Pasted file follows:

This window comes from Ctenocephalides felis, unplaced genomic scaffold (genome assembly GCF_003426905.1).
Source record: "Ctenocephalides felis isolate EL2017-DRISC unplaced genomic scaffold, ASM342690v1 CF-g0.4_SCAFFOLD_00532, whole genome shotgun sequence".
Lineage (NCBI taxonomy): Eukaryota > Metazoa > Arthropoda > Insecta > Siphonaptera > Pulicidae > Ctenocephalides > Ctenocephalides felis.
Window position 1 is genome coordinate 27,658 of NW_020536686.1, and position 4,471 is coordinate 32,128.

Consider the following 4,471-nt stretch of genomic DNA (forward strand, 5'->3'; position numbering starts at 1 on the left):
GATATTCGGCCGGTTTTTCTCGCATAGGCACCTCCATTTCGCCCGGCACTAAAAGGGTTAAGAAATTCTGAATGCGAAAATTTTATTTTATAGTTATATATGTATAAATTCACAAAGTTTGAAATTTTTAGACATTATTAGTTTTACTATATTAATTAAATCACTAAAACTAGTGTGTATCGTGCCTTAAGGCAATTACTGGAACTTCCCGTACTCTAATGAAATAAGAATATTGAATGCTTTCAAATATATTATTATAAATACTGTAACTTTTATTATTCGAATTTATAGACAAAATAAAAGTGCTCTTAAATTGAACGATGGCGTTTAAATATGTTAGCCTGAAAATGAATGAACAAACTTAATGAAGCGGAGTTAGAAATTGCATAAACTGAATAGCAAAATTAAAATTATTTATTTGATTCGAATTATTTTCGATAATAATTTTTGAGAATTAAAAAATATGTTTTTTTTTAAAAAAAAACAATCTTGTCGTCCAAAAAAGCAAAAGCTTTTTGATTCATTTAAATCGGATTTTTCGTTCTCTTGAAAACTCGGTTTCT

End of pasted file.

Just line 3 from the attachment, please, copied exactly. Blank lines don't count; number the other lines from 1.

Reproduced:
Lineage (NCBI taxonomy): Eukaryota > Metazoa > Arthropoda > Insecta > Siphonaptera > Pulicidae > Ctenocephalides > Ctenocephalides felis.